Posted 16 January 2005 - 10:41 AM
I hope you all are having a good New Year! I just wanted to see if anyone on the board claims their gluten-free food purchases on their tax returns. I KNOW that it is hard and time consuming, I've heard some people say they don't think it is worth it, but on our low income, it will be to us, so only helpful replies please. I have seen someone put out a 'sample' chart of how they listed the amount of each gluten-free item purchased for the year, and then had a comparison with the 'normal' un-gluten-free food next to it to show the cost differnce. If anyone can point me in the right direction so I could see this chart or sample again, I would really appreciate it! Thanks for all your help in advance!!
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Posted 16 January 2005 - 11:57 AM
I think that it is more worth it for low-income families, anyway. I don't know the procedure exactly, but I think the difference has to be sufficient so that it amounts to a certain percentage of your income or something. Good luck...sorry I don't have too much info.
Posted 16 January 2005 - 12:25 PM
Inconclusive Blood Tests, Positive Dietary Results, No Endoscopy
G.F. - September 2003; C.F. - July 2004
Hiker, Yoga Teacher, Engineer, Painter, Be-er of Me
Posted 17 January 2005 - 12:20 AM
What I have found works best for me is to keep a special page in my commercial guide (or other notebook you carry with you to shop). When I pick up an item such as gluten-free waffles at the grocery store, I send one of the kids to get a price on the store brand I would otherwise have purchased. I jot down in the notebook the price and the weight or number of items for the package. I do the same for the gluten-free product since it is often easier to calculate a "per item" price and compare apples to apples that way. The gluten-free items often come in smaller packages yet cost more money. I mark each appropriate item on the register receipt with an "m" so that I can see it quickly when I sit down to calculate. Since I generally shop at only two stores, this does not have to be done very often. I have the calculations already done for the year and I just recheck periodically to be sure nothing has changed significantly.
By the way, don't forget stuff like the more expensive ice creams and such. The difference in the cost for these can be used as well as long as it is due to the medical necessity. Oh yes, and the advice I read on several sites said to be sure and have a letter from your physician on file in case you are audited. I make a note on the tax return that the letter is on file for review.
I used to keep a spreadsheet in Excel or Works, but now I have a separate catagory called FOOD/GROCERIES gluten-free in Microsoft Money. I do a quick calculation and split the total when I enter the expense into the system and have the gluten-free subcategory set to feed into the appropriate 1040 line item.
Hope this helps. It can be a pain to get started, but is not too difficult after you get it set up.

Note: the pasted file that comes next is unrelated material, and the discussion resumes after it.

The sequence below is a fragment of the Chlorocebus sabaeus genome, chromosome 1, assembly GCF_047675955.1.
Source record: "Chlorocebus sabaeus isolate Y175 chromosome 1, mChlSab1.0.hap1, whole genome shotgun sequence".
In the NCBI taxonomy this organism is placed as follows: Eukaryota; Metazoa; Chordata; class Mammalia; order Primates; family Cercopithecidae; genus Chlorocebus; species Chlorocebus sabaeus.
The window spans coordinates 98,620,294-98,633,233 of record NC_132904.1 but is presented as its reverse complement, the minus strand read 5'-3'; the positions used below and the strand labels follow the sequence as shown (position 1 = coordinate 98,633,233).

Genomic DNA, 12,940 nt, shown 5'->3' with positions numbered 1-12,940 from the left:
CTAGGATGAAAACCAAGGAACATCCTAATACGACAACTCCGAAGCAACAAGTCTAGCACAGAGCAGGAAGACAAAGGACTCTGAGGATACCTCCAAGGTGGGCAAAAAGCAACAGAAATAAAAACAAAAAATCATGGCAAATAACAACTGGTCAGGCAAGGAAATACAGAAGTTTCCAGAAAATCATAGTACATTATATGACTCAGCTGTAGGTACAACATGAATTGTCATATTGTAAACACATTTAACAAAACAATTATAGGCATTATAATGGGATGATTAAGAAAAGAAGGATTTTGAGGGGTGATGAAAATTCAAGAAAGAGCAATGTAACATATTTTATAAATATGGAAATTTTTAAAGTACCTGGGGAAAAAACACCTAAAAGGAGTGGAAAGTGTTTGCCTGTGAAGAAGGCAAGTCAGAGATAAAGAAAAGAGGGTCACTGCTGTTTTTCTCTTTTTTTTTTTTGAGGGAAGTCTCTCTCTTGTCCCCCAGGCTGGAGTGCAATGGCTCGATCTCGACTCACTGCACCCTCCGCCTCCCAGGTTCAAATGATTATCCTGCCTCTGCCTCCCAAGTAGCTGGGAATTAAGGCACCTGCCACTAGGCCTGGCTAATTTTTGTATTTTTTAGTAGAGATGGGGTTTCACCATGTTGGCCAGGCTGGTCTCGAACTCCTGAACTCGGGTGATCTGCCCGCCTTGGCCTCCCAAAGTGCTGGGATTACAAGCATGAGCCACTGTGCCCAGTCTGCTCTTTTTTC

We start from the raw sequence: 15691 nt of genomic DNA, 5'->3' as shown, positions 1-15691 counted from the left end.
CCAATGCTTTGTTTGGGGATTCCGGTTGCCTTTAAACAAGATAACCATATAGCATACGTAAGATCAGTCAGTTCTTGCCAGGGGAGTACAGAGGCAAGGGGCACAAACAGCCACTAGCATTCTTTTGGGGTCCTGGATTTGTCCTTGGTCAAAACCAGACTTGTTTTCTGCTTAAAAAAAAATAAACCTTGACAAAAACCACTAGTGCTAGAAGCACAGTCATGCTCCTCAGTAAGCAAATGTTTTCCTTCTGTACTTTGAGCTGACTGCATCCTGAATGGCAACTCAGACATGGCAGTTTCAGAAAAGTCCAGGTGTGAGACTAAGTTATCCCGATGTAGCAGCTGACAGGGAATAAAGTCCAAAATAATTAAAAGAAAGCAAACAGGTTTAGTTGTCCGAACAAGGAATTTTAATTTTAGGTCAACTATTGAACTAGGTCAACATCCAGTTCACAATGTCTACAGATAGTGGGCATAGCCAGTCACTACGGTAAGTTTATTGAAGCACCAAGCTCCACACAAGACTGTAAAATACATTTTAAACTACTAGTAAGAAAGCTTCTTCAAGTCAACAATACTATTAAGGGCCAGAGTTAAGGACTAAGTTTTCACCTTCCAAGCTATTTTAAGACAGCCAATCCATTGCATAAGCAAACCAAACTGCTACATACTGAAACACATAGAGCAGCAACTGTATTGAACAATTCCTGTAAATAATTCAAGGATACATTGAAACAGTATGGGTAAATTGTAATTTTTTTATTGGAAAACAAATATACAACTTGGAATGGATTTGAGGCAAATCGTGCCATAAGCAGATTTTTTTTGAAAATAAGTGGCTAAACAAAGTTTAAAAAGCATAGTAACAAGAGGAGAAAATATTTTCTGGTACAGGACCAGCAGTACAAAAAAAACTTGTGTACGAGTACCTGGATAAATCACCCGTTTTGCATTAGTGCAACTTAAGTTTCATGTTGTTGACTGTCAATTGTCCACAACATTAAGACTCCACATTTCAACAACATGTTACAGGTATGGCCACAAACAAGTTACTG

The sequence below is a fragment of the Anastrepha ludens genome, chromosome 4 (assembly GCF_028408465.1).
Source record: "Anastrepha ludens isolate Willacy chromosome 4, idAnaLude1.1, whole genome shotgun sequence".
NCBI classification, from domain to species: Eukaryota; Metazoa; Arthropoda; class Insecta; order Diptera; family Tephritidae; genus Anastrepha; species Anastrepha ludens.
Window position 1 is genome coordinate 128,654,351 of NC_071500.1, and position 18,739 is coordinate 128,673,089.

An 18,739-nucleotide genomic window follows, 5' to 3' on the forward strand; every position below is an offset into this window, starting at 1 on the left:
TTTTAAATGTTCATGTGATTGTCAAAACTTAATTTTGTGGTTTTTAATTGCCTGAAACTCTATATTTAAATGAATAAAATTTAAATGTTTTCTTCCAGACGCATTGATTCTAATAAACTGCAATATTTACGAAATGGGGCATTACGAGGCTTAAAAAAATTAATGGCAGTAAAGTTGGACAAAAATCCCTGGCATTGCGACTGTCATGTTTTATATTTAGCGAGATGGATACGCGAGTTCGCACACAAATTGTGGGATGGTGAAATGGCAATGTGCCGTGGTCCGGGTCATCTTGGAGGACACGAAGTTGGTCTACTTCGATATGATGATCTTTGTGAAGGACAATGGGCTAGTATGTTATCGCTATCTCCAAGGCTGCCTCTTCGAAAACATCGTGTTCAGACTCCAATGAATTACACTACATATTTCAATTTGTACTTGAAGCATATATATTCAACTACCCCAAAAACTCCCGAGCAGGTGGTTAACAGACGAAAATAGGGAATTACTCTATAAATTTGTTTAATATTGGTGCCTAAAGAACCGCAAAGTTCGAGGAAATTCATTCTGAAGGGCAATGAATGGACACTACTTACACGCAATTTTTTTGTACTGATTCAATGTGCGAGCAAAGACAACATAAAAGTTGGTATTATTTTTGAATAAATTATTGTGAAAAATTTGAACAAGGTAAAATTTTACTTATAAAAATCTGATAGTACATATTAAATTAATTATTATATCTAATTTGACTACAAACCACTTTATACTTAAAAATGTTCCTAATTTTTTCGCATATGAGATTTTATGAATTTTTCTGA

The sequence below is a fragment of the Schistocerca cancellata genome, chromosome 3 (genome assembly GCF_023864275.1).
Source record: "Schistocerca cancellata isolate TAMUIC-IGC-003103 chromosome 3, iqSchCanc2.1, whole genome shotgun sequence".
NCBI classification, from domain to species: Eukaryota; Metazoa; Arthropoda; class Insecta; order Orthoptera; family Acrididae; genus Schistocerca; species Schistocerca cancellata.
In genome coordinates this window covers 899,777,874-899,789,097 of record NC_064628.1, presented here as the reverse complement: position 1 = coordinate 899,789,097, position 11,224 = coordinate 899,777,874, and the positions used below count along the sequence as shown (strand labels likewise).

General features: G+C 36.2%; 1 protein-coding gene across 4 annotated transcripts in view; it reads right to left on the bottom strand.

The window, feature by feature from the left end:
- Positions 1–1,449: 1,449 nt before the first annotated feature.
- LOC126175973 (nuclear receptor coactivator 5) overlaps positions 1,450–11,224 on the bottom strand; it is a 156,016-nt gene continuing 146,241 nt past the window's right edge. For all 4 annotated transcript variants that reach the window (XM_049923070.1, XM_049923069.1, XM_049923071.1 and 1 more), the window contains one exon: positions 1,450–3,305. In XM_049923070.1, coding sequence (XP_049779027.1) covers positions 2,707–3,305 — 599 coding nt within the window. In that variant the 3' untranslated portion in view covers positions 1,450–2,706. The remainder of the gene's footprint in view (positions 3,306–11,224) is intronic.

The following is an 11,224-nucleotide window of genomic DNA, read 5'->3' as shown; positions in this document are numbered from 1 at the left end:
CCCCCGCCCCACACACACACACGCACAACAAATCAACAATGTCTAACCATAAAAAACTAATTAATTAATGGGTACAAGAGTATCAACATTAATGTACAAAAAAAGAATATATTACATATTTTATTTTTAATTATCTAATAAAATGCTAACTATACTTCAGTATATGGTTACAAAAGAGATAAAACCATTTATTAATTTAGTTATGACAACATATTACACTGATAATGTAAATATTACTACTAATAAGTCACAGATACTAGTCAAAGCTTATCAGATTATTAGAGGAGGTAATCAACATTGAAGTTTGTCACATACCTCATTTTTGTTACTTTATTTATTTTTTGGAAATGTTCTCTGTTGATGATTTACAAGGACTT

9 yrs gluten-free
...also DH, fibromyalgia, neuropathy, osteopenia, hypothyroid...
After almost 10 years, I am doing soooo much better!
Posted 21 January 2005 - 02:39 PM
Posted 22 January 2005 - 09:21 PM
Even if ice cream were a medical necessity, virtually ALL ice cream out there is gluten-free (including most all of the very cheap stuff), so I can't see how ice cream could be claimed. The least expensive ice cream on the market is almost certainly gluten-free.
Posted 26 January 2005 - 10:14 AM
Living in the beautiful Ozark mountains in Arkansas
positive blood tests and later, positive biopsy
diagnosed 8/5/02, gluten-free (after lots of mistakes!) since that day
Dairy free since July 2010 and NOT happy about it!!
Posted 26 January 2005 - 09:08 PM
Posted 26 January 2005 - 09:21 PM
Basically, you're arguing that other taxpayers should subsidize your purchase of the most expensive ice cream because you have celiac disease. I don't think so.
Posted 26 January 2005 - 09:34 PM
I was merely pointing out that this is a food oriented world and in order to survive in it mentally, as well as physically, is to give in and find goodies that make us fit in. Not to mention enjoy them when we can
Posted 26 January 2005 - 09:37 PM
Posted 27 January 2005 - 06:34 AM
If you were ever audited you would almost certainly have to defend some of your choices. For instance, why the expensive pretzels instead of some regular snack that's gluten-free? Why expensive rice chips instead of, for instance, Utz tortilla chips? Or Fritos, which are made on a dedicated line? Or why not Blue Diamond Nut Thins, which cost about the same as crackers that aren't gluten-free?
I realize that part of the answer might be that you like these other things better or they might even be more healthful. But there's considerable doubt the IRS will see that as a legitimate reason to claim them.
If it were me, I'd ask a professional.
Posted 27 January 2005 - 01:14 PM
There are some things that I don't claim as I could find a similiar item cheaper .. like ice cream
Just one more note on ice cream ... for those who are having trouble with dairy, the cheaper brand actually works better ... less cream. Having said that .. READ THE LABEL, I have found two cheap brands with Wheat starch listed!
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